Written in Bone: Buried Lives of Jamestown and Colonial Maryland by Sally M. Walker (Carolrhoda, 2009) is about what we can learn about a few early American settlers from their bones and burial. It is both a lesson in very early American history as well as a scientific exploration of forensic anthropology. Since I’m studying Jamestown this week with my son and since I’m a big fan of the television show Bones for it’s insight into forensic anthropology, I really enjoyed Written in Bone. Walker approaches her subject with obvious passion, clear language, and well done scientific explanations, all for a young adult audience. She teaches without belittling her audience, a difficult task to do when she’s writing for youth as young as 12 and as old as any adult.Continue Reading
It has been another delightful week of Cybils’ reading. This week’s list of books all tend toward family relationships, friendship, or community place, including Zebra putting on an alphabet show with his friends (Z is for Moose), a boy adopting a penguin (One Cool Friend), a bear from a book looking for friends and a place to live (Otto the Book Bear), siblings learning to get along (Chloe, Instead), and one girl’s ability to bring warmth to her community when she finds a never-ending box of yarn (Extra Yarn).
I love good poetry anthologies for children or adults, and Read-Aloud Poems, edited by Glorya Hale (Black Dog and Levanthal, 2012) is a nice selection of poetry both classic and modern poems that parents and children can enjoy together. Raisin and I read a few poems each day for about a month, and he enjoyed them, as did I. I was impressed by the variety of types of poetry were represented in the volume, from Lewis Carroll to Shel Silverstein to Robert Frost and Maya Angelou.
The book is organized by general subject: poems that tell stories, poems about family, poems to think about. The only poems Raisin did not like were some of the longer poems that told a story: given his young age (he’s only 5), I don’t blame him. When poems go on longer than two pages, they are hard to follow. In general, though, the volume was fun to read through. Although no one poem stands out at the end of our reading together, I do recall a number of times silly poems made him laugh or he commented on concepts addressed in the poem. We certainly enjoyed reading through the collection of poems in Read-Aloud Poems.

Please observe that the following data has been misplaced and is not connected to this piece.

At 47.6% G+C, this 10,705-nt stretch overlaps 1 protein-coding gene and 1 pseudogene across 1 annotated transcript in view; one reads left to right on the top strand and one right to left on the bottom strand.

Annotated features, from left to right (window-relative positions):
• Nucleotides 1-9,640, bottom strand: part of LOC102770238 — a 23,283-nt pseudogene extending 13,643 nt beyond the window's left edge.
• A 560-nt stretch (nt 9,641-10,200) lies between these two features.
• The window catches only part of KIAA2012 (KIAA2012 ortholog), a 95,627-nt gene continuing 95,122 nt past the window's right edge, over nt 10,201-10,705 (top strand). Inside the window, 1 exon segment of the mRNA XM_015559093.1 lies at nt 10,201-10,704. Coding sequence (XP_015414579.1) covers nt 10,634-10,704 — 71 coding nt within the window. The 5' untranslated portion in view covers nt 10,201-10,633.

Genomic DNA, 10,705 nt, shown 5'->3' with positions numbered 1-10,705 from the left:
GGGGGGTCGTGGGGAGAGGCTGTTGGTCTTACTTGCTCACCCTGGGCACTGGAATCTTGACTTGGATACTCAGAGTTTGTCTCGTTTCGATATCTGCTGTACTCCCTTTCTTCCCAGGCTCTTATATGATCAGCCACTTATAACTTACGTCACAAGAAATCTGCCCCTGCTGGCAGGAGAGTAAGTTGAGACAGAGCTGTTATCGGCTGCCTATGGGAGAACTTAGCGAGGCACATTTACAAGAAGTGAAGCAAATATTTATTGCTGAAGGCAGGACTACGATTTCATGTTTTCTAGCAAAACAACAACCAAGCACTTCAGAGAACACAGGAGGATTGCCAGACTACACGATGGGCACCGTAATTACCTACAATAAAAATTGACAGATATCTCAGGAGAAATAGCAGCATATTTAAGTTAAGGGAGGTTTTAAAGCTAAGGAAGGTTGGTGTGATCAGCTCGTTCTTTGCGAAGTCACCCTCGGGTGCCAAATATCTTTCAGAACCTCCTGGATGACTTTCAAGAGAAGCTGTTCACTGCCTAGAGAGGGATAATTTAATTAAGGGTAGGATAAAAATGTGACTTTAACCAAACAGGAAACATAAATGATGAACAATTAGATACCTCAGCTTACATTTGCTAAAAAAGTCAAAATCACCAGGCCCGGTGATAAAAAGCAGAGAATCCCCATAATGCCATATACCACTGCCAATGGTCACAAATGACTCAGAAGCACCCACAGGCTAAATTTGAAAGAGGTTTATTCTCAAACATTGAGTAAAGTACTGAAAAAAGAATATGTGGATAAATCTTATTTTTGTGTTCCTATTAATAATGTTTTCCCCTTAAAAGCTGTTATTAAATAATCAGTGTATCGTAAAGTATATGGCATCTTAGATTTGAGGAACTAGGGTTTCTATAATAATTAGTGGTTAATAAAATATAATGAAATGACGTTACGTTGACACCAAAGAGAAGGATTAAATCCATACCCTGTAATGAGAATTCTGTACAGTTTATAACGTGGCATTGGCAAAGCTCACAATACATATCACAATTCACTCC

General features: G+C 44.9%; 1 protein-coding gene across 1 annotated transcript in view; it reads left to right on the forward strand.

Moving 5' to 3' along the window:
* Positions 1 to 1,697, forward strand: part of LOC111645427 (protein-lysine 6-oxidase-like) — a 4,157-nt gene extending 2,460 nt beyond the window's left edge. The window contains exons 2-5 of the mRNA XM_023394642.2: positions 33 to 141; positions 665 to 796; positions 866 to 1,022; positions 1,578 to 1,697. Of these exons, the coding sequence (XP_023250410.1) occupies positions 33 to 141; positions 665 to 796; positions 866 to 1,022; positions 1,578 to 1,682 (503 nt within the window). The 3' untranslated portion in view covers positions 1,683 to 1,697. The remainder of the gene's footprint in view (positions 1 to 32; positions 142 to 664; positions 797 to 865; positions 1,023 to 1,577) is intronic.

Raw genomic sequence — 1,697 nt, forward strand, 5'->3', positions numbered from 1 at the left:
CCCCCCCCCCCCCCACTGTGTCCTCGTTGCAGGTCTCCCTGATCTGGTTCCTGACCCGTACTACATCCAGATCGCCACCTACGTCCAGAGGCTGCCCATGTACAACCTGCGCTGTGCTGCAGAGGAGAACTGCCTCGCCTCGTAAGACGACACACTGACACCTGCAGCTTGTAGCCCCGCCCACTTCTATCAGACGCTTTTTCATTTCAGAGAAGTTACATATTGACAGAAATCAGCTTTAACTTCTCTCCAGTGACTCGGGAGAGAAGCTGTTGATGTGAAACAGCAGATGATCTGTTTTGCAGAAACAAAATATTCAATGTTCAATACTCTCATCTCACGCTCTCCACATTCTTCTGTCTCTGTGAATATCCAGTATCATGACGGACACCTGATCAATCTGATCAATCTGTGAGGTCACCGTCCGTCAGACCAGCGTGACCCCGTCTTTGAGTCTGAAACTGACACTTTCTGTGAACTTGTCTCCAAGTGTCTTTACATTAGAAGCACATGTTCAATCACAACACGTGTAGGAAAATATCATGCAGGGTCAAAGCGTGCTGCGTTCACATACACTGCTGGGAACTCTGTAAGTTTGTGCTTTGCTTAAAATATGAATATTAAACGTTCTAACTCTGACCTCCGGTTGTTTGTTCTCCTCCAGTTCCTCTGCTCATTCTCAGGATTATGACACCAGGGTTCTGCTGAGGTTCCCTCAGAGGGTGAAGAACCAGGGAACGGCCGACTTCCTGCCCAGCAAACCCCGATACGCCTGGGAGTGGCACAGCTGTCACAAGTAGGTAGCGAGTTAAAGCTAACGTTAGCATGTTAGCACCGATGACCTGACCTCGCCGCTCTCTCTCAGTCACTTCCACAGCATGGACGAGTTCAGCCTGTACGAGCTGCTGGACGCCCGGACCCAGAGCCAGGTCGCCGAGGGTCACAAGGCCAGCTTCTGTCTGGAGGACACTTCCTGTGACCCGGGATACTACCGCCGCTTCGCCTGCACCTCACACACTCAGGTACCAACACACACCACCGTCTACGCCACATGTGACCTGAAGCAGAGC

Note: I read a digital copy of Read-Aloud Poems courtesy of the publisher via netgalley.com
Edna Pontellier is a 29-year-old mother of two in late nineteenth century Louisiana. As befits a woman in her station, she has maids to clean, cooks to prepare her food, and a nanny to care for her young ones. As Kate Chopin’s novella The Awakening (published 1889) begins, she is spending her summer vacation at a lake, where she begins to see her husband’s treatment of her, her pointless “proper” behavior, and especially her own sexual identity in a new light. For the first time, she recognizes herself as more than the superficial image her era dictates her to be. As she develops a friendship with a young man, Robert, Edna becomes awakened to her own limitless possibilities for self-determination.
At once both a feminist tale and a sexual awakening story, The Awakening delves into the complex emotions of a woman searching for herself. Edna searches for ever-elusive happiness, and when society fails to meet her in her newly discovered self, she abandons the social mores and traditions for her self. Although The Awakening is short, I found it to be an intriguing look into society of the late nineteenth century American middle class, as well as a story that may unfortunately be all too resonant to women today.Continue Reading